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Ritalin for Brain Injury: Can It Actually Help with Recovery?

Pharmacist giving advice about Ritalin for brain injury to customer

Can taking the medication Ritalin for brain injury boost cognitive function after TBI?

You’re about to learn how Ritalin can impact brain injury recovery and which cognitive impairments it can help you overcome.

To help you decide whether this drug will benefit you, today’s article will discuss the pros and cons of Ritalin for brain injury.

How Ritalin Works

Ritalin, also known as methylphenidate, is a drug that enhances neurotransmitter activity in the brain. Neurotransmitters are chemical messengers that allow neurons to communicate with each other.

The more neurotransmitters available to the brain, the more efficiently the various neurons can send messages. This will improve overall brain function.

Ritalin blocks the reuptake of dopamine and norepinephrine, two neurotransmitters that boost mood and concentration. By blocking the reabsorption of these “feel good” chemicals, it leaves more available for the brain to use.

Ritalin is primarily used to manage symptoms in patients with ADHD. However, because brain injury shares several characteristics with ADHD, many doctors prescribe it to their TBI patients as well.

Potential Benefits of Taking Ritalin for Brain Injury

Several studies show that traumatic brain injury can cause a significant decrease in dopamine levels.

Therefore, medications such as Ritalin that increase the amount of dopamine in the brain might improve TBI symptoms.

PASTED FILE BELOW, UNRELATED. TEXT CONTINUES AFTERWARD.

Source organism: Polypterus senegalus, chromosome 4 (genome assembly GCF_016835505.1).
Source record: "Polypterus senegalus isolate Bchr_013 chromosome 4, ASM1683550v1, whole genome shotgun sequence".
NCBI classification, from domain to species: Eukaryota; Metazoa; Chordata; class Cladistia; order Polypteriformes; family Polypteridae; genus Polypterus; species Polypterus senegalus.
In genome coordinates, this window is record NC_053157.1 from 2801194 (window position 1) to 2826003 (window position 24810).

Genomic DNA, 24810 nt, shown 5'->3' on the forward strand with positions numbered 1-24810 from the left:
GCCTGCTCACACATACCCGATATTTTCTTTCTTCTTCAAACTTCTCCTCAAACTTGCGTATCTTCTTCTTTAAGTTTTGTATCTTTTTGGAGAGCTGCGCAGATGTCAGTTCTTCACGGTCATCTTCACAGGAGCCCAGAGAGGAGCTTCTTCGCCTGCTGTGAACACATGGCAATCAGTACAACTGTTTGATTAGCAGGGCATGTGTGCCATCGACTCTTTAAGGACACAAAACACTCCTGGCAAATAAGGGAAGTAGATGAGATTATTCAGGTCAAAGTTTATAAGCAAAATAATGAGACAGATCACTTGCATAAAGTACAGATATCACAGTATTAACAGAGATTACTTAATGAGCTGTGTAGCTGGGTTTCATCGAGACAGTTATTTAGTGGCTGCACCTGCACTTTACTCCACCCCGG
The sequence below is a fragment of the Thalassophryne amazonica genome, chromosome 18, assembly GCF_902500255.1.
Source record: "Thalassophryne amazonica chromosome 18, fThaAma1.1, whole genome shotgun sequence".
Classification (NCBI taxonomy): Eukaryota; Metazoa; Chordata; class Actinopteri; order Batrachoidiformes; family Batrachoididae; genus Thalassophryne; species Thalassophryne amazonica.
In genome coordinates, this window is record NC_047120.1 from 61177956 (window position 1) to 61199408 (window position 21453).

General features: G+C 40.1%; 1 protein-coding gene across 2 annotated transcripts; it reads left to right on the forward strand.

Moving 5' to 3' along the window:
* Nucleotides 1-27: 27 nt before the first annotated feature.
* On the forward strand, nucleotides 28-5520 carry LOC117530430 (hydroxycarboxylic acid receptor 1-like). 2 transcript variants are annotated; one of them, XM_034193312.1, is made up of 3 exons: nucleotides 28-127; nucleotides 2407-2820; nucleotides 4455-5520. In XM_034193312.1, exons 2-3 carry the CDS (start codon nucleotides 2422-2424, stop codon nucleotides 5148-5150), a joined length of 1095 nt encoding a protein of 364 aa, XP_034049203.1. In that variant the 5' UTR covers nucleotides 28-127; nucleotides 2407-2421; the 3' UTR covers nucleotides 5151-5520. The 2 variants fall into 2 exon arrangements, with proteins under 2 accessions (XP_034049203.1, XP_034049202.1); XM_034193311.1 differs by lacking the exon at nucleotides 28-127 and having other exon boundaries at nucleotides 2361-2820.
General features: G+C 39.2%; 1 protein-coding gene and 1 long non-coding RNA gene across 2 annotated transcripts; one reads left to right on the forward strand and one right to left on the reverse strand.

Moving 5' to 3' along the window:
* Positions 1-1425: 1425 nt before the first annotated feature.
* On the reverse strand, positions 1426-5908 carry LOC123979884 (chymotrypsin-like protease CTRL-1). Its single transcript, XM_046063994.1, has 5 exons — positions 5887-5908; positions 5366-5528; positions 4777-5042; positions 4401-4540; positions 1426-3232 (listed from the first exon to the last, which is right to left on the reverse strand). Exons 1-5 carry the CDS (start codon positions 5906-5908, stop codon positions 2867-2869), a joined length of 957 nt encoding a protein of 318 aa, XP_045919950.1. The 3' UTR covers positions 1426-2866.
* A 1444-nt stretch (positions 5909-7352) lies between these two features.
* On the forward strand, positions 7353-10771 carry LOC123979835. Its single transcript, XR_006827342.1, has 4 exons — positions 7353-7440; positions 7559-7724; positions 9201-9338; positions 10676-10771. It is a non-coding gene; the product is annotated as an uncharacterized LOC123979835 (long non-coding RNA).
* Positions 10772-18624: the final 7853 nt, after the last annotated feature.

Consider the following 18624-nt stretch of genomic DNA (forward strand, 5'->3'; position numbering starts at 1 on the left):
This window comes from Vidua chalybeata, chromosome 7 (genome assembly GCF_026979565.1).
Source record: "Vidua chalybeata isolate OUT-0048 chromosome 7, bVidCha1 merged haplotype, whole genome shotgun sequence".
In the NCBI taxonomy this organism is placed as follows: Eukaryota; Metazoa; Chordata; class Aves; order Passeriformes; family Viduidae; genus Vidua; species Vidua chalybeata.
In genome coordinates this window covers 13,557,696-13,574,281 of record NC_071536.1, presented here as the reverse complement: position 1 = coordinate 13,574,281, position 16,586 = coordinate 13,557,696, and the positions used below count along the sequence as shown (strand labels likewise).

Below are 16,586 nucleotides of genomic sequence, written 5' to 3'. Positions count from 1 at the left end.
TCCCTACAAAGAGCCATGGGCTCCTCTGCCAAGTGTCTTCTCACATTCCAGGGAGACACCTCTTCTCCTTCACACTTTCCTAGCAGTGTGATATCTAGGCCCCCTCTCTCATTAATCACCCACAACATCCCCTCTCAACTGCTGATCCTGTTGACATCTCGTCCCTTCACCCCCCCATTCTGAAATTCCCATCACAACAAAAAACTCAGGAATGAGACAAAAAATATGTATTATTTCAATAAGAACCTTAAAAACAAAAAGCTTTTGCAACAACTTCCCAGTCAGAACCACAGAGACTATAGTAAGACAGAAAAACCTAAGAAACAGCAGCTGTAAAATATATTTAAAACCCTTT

Here are the possible benefits of Ritalin for brain injury patients:

1. May Improve Cognitive Fatigue

woman sitting at computer and yawning

One common symptom of brain injury that may be caused by dopamine imbalance is cognitive fatigue.

While we do not know the exact mechanism of cognitive fatigue, doctors do know that the brain processes information less efficiently after a traumatic injury.

For example, in a study that compared brain activity of both healthy patients and TBI patients, the TBI survivors used more brain regions to complete a mental task than the non-injured group did.

When treated with Ritalin, however, brain injury patients displayed lower mental fatigue and shorter reaction time. In other words, Ritalin helped them make more efficient use of their brain’s resources.

2. May Help Working Memory

Another common cognitive effect of brain injury is impaired short-term or working memory.

This type of memory refers to a person’s ability to remember what happened within the last 30-40 seconds. While that doesn’t sound like much, it is why most people can:

  • Understand sentences, both written and spoken.
  • Remember short sequences of numbers, like telephone numbers.
  • Remember what’s on their grocery list.

In short, working memory allows you to learn new skills and interact meaningfully with the world.   

Brain injury can hamper this skill, but fortunately, studies have shown that Ritalin improves working memory.

For example, in one double-blind, placebo-controlled study, scientists compared the memory skills of 15 severe TBI patients to 15 healthy patients. As the researchers expected, the healthy patients significantly outperformed the TBI patients given a placebo drug.

But when the TBI patients used Ritalin, their working memory performed at the same level as those without a brain injury. This indicates that Ritalin can improve memory skills.

3. May Help Boost Motivation